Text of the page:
Hotel Professionals

Characteristics of successful executive chefs.


Young, adventurous, and inventive chefs dominate the North American foodie generation. They appear in TV shows, and talk a lot and convincingly while demonstrating their cooking styles.

Many reveal the secrets of combining ingredients and flavours from all over the world. Some of them run their own small restaurants frequented by young, well-heeled food lovers. Some of these chefs take “flavour and texture risks”. A few are successful, while others fail abysmally. A few write books, also bottle their “secret recipe” sauces, or package pates. In short they are businessmen.

True chefs run kitchens, some of whom feed thousands of hungry people day in day out, Many serve lunch and dinner, yet others, dinner only for five days weekly.

In large convention hotels that frequently serve banquets to 500 and more, executive chefs become `production managers whose main concerns are to have the food ready in a timely fashion, and which is nicely presented, all the while meeting food cost parameters. They cannot afford artistic presentations, refinement of technique, or other culinary niceties or sophistications.

The use commonly frozen convenience, prepared and oven ready entrees, as frozen vegetables, and even desserts from commercial patisseries.

In small restaurants, executive chefs concern themselves with consistent, well prepared, refines, elegantly presented food.

Their food is classically prepared using well founded but more refines techniques from culinary stars of the past like A. Careme, A. Escoffier, P. Bocuse, R. Redzepy and many others.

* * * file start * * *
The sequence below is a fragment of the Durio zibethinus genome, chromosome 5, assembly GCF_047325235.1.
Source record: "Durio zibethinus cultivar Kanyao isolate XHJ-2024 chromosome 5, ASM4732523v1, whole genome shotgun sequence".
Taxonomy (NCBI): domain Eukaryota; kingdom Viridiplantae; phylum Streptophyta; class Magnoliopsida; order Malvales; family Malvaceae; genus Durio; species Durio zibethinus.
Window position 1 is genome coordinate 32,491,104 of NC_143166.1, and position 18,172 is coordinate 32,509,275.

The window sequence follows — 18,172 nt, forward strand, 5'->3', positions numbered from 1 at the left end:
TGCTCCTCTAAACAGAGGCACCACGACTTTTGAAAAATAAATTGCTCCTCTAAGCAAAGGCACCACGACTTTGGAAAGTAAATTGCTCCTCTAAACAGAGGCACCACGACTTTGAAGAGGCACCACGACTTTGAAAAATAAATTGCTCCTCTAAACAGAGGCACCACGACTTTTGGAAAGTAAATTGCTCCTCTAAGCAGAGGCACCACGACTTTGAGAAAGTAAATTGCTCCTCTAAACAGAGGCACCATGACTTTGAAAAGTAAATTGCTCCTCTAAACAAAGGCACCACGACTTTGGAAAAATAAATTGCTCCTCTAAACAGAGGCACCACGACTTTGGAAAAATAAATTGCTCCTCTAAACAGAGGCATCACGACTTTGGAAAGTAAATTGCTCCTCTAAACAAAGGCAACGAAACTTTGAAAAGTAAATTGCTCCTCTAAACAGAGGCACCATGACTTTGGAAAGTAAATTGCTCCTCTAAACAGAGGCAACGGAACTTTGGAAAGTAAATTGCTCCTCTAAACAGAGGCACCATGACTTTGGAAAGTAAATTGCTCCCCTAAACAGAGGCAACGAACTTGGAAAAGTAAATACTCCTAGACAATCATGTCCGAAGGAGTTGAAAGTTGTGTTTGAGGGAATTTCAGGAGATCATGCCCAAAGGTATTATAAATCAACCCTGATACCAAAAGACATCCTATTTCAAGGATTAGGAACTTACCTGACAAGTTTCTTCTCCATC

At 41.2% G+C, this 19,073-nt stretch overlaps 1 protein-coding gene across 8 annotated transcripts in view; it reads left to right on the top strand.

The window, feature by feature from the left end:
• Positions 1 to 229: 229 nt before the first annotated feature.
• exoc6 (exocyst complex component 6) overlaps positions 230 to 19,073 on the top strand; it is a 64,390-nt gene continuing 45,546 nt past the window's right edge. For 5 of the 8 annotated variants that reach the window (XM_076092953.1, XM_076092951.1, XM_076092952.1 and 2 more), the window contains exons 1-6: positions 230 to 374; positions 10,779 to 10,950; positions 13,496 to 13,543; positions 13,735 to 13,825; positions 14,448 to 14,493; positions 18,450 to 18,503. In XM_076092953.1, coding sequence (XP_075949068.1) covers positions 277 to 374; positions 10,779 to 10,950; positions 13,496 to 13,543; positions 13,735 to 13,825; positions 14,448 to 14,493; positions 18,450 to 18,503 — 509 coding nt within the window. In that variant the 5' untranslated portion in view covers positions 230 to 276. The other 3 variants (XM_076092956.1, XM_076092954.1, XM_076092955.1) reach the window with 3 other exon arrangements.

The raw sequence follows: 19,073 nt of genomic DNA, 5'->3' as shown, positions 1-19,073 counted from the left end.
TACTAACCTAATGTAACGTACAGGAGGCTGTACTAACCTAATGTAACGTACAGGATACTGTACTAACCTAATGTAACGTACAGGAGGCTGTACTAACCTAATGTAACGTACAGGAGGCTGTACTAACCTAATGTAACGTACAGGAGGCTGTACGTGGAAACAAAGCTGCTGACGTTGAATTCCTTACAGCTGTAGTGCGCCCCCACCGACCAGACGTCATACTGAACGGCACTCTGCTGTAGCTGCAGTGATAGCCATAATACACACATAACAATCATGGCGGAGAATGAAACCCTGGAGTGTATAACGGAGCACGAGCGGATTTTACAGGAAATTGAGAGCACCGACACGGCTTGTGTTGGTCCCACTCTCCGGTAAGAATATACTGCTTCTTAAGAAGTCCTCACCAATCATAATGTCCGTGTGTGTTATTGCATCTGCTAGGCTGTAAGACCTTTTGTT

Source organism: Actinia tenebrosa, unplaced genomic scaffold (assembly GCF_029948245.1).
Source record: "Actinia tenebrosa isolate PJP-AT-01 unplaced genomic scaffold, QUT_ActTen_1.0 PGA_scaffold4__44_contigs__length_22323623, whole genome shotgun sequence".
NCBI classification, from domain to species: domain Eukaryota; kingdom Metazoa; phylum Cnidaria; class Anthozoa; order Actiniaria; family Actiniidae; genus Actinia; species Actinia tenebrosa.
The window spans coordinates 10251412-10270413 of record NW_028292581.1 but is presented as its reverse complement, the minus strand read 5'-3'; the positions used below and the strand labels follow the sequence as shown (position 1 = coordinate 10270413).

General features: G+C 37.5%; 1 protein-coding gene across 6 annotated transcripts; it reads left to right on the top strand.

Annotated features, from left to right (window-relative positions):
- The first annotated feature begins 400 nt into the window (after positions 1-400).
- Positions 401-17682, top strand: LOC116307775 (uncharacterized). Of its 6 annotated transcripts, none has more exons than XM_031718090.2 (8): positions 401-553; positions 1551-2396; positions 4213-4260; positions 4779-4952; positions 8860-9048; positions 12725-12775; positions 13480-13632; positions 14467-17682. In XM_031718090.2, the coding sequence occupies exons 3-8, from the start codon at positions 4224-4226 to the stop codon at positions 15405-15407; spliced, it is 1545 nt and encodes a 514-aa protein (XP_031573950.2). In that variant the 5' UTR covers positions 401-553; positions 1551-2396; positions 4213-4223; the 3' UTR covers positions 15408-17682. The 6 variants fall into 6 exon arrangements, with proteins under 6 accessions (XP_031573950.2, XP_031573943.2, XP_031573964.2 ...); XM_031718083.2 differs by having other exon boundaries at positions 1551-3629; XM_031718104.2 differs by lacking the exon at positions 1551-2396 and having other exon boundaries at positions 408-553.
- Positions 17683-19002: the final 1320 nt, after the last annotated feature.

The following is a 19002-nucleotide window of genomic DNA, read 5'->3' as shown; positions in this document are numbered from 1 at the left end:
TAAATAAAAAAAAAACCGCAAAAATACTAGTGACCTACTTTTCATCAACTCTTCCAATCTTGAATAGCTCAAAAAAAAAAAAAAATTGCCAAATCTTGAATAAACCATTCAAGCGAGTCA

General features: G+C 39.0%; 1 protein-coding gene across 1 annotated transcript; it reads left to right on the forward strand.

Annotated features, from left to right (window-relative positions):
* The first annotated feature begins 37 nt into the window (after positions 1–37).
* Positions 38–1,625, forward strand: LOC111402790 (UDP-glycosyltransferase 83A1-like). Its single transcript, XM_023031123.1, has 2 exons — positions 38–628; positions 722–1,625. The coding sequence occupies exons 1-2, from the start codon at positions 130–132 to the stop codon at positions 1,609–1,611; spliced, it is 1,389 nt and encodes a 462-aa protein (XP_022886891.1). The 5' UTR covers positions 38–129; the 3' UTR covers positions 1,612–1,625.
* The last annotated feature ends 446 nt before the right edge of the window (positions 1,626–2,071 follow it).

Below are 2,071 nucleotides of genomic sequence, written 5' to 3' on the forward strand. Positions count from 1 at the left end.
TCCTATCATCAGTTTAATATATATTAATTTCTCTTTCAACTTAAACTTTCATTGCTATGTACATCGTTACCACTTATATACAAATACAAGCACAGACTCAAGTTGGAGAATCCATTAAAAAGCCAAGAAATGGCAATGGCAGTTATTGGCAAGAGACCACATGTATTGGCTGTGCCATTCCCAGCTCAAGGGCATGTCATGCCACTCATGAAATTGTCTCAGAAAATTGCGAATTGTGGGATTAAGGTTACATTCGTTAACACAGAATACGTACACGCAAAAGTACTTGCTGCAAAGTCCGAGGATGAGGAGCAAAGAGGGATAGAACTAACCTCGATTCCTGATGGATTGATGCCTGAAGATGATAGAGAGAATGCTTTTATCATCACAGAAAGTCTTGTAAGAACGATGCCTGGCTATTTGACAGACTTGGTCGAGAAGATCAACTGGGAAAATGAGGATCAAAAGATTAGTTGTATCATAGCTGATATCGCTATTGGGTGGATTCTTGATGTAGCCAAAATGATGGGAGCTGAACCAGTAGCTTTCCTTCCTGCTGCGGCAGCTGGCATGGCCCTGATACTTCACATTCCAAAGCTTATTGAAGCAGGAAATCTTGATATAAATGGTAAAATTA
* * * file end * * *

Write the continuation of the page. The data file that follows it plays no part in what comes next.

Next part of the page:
They consider execution, technique, consistency and balance of the plate.

They never shout or make scenes in the kitchen, as was the case in European kitchens well into the 1960`s. There may still be a few “old timers” who run their kitchens like small fiefdoms with fear, and outbursts of anger, shouting, and demeaning comments to cooks who fail to meet their demands.

Executive chefs train cooks, look for quality ingredients, and are genuinely interested in the well being of their fellow workers. They even advise those who seek their counsel, and may be willing to let young and ambitious cooks try out a few recipes of their own inventions. They may experiment with foams, specifications, and other sous vide cooking methods invented by

Successful executive chefs never go out fro drinks with their crew members and fraternize. There is always a distance and respect between the chef and the crew.

They look for well-executed fundamentals in their food with impeccable ingredients and cook mostly a la minute to preserve the integrity of ingredients.

If a cook fails to produce an airy gnocchi, or poached lobster in clarified butter, or pan-fry a halibut filet, the cook is shown not once, but if necessary, several times how to achieve perfection.

They look for detail and rarely intervene during service, but “discuss” the matter with the cook.

Successful chefs heed nutritional concerns, know what is appropriate to serve at dinner, what kind of foods are complimentary (why would you want to serve Brussels sprouts with a delicate fillet of sole or scampi? Or cucumbers or canned sardines at dinner to old people with delicate stomachs?)

Professional cooking requires stamina and good coordination skills. It is hard work and may even be dangerous if you don’t know how to operate a pressurized commercial steamer, or huge deep fryer.

You must love what you are doing, while other people enjoy themselves on Saturday and Sunday nights.

It is a profession that requires a long, intensive apprenticeship, and years of practice to acquire all qualities to lead a crew of professionals to feed hundreds or thousands of people with interminable demands because of allergies or personal preferences.

Young cooks graduating from culinary schools want to start as sous chefs immediately, but they lack the wherewithal of the intricacies of running a production facility within cost parameters.

Hrayr Writer – Hrayr Berberoglu – E-mail – Read his books?
Professor B offers seminars to companies and interested parties on any category of wine, chocolates, chocolates and wine, olive oils, vinegars and dressings, at a reasonable cost.

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